Div. Five Presiding Justice Paul Turner, who will not have an official role at the appeals court confirmation hearings, expressed no reservations about the potential addition of Mosk to his panel.
“I’m very excited,” Turner said. “I’m honored to have a lawyer of his reputation and integrity serve on Div. Five. He’ll do an excellent job.”
Positive reaction to Moreno’s nomination came quickly from several sources.
Senate Majority Leader Richard Polanco, D-Los Angeles, who attended the announcement, said the appointment demonstrated the governor’s “eye for excellence,” as well as his “commitment to diversity.”
Polanco said he has known Moreno for over 20 years, dating to Moreno’s tenure as a deputy city attorney and as a board member of a community health center of which the senator was a co-founder.
Los Angeles Superior Court Judge Abe Khan, who also knows Moreno from their days in the City Attorney’s Office, said it was “a great choice.” Moreno, he said, “has distinguished himself over the course of his career.”
The nominee, he added, is “a quality person” who would decide cases with “a lot of consideration, a lot of compassion, and a lot of reflection.”
USC law professor Erwin Chemerinsky said Moreno had “an impeccable reputation” and would likely do a good job on the court.
“I’ve never heard anyone ...impugn his ability as a judge,” Chemerinsky said. “He’s smart, he’s hardworking, and it’s good to have a Latino back on the court.”
The professor also had kind words for Perluss, whom he has worked with in the past. The prospective Div. Seven justice is “very smart and talented,” Chemerinsky said.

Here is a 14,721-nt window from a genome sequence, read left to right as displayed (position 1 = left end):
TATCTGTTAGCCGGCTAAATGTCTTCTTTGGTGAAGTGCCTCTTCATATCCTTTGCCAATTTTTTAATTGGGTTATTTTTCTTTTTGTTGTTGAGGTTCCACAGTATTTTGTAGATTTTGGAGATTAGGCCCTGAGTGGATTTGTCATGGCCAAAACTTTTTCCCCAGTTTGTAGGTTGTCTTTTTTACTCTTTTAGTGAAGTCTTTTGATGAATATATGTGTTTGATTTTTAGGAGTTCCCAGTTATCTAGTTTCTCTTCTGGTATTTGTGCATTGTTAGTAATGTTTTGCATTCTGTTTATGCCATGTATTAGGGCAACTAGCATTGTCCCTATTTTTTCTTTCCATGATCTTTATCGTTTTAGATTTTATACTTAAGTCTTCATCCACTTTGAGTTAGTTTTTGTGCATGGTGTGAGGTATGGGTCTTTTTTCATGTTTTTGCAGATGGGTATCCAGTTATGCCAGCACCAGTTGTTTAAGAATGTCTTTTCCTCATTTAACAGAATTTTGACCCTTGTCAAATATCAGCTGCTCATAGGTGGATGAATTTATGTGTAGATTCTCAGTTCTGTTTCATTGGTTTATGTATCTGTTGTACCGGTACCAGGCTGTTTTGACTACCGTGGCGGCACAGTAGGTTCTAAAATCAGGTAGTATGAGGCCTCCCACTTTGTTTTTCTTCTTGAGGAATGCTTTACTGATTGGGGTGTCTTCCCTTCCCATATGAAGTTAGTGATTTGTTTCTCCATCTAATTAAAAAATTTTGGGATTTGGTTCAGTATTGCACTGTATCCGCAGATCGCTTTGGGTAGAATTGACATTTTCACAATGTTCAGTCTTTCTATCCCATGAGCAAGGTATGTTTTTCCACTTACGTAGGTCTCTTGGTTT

Perluss’ profile was raised considerably after Davis named him as a high court finalist. Miriam Krinsky, who worked with him in private practice, said Perluss would make a “phenomenal” Court of Appeal justice.
“I think Dennis is an excellent choice,” Krinsky said. “He is one of the brightest, most thorough, most thoughtful people I’ve ever had the opportunity to work with.”
Perluss, 53, said he was “thrilled and deeply honored to be appointed to the Court of Appeal” and that he “hoped to serve the people and the cause of justice in my new position.” The former Morrison & Foerster partner was one of Davis’ first appointees to the Los Angeles Superior Court and currently sits at the Criminal Courts Building.
Richard Mosk, 62, commented that he had “always been grateful to the people of the state of California for allowing my father to serve [in public office] for 60 years, and I’m grateful to the governor for letting me have that opportunity.”
Stanley Mosk was a Los Angeles Superior Court judge and the state attorney general before his appointment to the state’s highest court in 1964. Richard Mosk was a commercial litigator in Los Angeles from 1965 to 2000, first with Mitchell, Silverberg & Knupp and then as a name partner in Sanders, Barnet, Goldman, Simons & Mosk.
He served on the claims tribunal by appointment of then-President Ronald Reagan from 1981 to 1984, and returned to the panel in 1997 by appointment of then-President Bill Clinton. He also serves as an arbitrator and mediator in various types of disputes.
In 1975, he took an eight-month leave from his firm to serve as a deputy federal public defender. He said he did so at the invitation of then-Federal Public Defender John Van de Kamp, later the state attorney general and now in private practice.
“A little change is a good thing sometimes,” he said, referring both to that experience and to his potential confirmation as a justice.
Copyright 2001, Metropolitan News Company